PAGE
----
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Under guise of conservation, anti-setnet initiative seeks to reallocate Cook Inlet salmon

  • Author: Zach Hill
  • Updated: June 29, 2016
  • Published November 21, 2013

The Alaska Fisheries Conservation Alliance (AFCA) recently announced plans to seek approval to gather signatures for a future statewide ballot initiative seeking to prohibit setnets from urban areas, including Anchorage, Fairbanks, Valdez, Juneau and Ketchikan in the name of conserving salmon stocks. I've never heard anyone in Fairbanks complain about setnets threatening local salmon stocks. There are no commercial set net fisheries in Valdez, Juneau or Ketchikan. This effort is clearly targeting the Upper Cook Inlet setnet fishery and its harvest of king salmon bound for rivers on the road system, but the AFCA is hoping that Alaskan voters aren't smart enough to figure that out.

This initiative is a conservation issue in name only. Its true goal is to reallocate fish from commercial to sport/guided/personal use. This was done in order to sidestep our state constitution and a 1995 Alaska Supreme Court ruling. They hope to fool the Department of Law into allowing them to collect signatures to put the issue to voters. Using a campaign of misinformation and pointing fingers, they aim to gain what established public process has continually denied them: decreased competition for sport and personal use fishermen, not necessarily more fish.

The AFCA would like you to think that the Kenai River king salmon run is endangered. It's not. The minimum escapement goal for king salmon on the Kenai has been met each year for the past 27 years, and has exceeded the upper escapement goal in 5 out of the past 10 years. They would like you to think that the Upper Cook Inlet setnet fishery harvests a disproportionate number of the king salmon bound for the Kenai River. It does not. Over the past 10 years the total setnet king salmon harvest was roughly 121,000 fish, while the sport harvest was 107,000 fish. They would like you to think that their proposed initiative to outlaw setnets in "urban areas" is an act of conservation, when in actuality it is an attempt to circumvent science-based management and reallocate Alaska's natural resources for their own special interest.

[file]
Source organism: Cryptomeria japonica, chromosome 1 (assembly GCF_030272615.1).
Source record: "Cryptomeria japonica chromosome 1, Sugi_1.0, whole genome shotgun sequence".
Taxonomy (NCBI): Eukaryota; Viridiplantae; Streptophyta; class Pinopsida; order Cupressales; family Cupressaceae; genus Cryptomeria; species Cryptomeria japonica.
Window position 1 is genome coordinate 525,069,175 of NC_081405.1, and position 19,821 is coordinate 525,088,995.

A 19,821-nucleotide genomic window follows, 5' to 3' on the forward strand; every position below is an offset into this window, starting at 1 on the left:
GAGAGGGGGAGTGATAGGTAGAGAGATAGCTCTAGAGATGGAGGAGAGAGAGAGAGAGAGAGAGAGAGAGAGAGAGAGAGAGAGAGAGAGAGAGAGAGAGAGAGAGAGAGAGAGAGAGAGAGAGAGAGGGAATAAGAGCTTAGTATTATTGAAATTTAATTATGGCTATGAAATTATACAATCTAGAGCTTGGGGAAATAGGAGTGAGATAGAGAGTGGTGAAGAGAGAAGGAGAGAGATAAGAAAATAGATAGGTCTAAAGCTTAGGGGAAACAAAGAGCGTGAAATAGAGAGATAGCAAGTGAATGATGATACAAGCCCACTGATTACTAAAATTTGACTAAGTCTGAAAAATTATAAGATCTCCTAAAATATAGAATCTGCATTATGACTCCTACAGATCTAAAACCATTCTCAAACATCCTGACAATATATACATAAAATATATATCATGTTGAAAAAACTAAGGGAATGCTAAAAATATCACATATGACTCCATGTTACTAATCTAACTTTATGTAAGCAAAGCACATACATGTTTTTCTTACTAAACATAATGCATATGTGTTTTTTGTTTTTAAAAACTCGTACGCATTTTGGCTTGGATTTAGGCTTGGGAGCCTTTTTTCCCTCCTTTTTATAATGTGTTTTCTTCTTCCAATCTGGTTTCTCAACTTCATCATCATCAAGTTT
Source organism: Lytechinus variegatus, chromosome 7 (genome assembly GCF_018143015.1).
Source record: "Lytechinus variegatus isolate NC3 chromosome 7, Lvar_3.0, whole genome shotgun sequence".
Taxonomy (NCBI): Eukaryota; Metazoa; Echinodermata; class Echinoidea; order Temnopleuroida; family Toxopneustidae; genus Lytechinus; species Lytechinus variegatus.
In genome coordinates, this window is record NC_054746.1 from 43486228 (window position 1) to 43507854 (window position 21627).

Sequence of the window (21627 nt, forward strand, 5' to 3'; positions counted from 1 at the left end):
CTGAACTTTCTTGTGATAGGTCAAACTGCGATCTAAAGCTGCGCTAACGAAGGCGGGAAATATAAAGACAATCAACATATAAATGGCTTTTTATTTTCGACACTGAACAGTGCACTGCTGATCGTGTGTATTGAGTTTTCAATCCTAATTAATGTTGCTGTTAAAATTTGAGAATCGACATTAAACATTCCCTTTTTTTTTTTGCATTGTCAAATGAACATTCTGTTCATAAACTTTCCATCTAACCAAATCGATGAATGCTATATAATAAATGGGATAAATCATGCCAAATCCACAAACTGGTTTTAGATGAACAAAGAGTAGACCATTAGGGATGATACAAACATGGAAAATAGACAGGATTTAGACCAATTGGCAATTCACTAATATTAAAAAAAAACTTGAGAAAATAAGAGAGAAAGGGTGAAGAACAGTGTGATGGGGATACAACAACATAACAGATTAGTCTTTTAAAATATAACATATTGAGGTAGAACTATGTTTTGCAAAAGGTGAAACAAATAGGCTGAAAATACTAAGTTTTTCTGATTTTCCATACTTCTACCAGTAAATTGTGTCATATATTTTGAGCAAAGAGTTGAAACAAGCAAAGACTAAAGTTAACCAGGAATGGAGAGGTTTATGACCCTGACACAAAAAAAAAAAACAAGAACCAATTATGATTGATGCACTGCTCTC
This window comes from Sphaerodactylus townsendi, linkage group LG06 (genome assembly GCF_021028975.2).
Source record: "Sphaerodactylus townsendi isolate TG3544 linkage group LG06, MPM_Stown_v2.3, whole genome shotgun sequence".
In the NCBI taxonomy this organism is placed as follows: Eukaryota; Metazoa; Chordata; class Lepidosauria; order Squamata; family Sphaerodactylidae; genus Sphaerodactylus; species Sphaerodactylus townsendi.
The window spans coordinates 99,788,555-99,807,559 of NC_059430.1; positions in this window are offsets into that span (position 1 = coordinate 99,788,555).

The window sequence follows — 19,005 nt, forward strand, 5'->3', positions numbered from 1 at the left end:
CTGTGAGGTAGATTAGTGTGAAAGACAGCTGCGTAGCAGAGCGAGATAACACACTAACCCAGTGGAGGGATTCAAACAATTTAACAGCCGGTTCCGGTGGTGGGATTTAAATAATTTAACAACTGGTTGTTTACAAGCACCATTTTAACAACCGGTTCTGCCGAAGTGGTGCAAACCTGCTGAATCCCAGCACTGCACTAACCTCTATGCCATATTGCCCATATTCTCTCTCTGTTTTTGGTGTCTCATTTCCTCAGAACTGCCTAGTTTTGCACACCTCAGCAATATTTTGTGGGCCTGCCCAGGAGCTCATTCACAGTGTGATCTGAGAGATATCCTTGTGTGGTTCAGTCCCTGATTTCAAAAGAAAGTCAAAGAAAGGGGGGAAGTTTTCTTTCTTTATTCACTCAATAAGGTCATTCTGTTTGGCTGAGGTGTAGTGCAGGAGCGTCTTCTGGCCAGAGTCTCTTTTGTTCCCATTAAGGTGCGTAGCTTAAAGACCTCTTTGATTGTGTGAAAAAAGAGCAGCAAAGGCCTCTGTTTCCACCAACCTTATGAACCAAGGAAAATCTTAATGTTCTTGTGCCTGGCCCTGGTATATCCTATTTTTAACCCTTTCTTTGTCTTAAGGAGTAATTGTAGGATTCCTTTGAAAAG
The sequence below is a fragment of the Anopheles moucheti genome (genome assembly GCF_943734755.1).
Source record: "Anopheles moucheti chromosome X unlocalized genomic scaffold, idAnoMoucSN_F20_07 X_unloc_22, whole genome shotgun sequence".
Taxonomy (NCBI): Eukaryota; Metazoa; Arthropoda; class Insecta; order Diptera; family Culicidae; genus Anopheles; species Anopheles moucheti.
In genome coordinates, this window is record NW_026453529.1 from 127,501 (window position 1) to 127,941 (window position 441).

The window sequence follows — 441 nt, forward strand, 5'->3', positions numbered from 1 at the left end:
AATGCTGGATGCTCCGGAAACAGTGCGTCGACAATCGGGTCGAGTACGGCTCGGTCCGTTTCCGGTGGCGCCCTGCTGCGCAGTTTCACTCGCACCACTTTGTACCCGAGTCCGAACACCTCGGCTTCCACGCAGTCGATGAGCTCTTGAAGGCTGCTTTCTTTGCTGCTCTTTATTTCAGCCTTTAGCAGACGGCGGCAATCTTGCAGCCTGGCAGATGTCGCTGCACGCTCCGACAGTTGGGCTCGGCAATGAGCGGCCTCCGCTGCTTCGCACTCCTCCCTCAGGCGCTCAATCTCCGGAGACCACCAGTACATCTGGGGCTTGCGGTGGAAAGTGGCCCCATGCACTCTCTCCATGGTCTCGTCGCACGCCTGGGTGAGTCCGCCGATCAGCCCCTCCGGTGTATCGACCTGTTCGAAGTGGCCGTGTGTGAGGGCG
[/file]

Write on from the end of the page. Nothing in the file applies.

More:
The Board of Fisheries exists to "conserve and develop the fishery resources of the state." This includes making "allocative decisions" between subsistence, commercial, sport, guided sport and personal-use fisheries. Ideally, the Board takes the input of stakeholders -- fishermen, community leaders, regional advisory boards, Fish and Game biologists -- and adopts, repeals or amends state fisheries regulations. The Department of Fish and Game is then tasked with managing fisheries in accordance with those regulations, with the sustained yield principle in mind. The AFCA has decided that this public process, and science-based management is no longer good enough for them. Rather than working to help find a solution that might satisfy all user groups and stakeholders, they are attempting to eliminate their opposition and steal those salmon for themselves.

Salmon have been harvested by use of setnets in Cook Inlet for decades. Setnets were there in 2005 when more than 125,000 king salmon returned to the Kenai River, as well as in 1987 when over 100,000 kings came back. In 2012, there were 620 setnet permits fished in Upper Cook Inlet. That is 620 small business owners who have equipment, real estate, time and sweat invested in their operations. They support employees; they support small businesses on the Kenai Peninsula. Eighty-four percent of them are Alaskans. When you add it all up, the AFCA is proposing to eliminate thousands of Alaska jobs, not to mention a way of life, history and culture that has been passed down through generations of Alaskans on the Kenai Peninsula.

Alaska is experiencing a period of reduced king salmon abundance statewide. While the overall escapement goal on the Kenai has routinely been met, the early run on the Kenai has struggled to meet minimum escapement goals in recent years. Are setnets the problem there? It is unlikely, considering that there are no setnets in the water while the early run is making its way to the river.

If conservation is the AFCA's true aim, why are they not asking questions or concerned about the ocean survival of juvenile king salmon? Why are they not making efforts to repair in-river spawning habitat that has been exposed to decades of erosion due to high-powered sport boats and pollution from outboard motors? Alaskans must see that it's because they don't really care about conserving the resource -- they just seek more fish for sport charter businesses and don't care if it's at the expense of a valuable commercial fishery and culture that has been in place for nearly a century.

Zach Hill lives in Anchorage and Homer, seines for salmon in Kodiak, and is an avid skier and sport fisherman.

The views expressed here are the writer's own and are not necessarily endorsed by Alaska Dispatch, which welcomes a broad range of viewpoints. To submit a piece for consideration, e-mail commentary(at)alaskadispatch.com.

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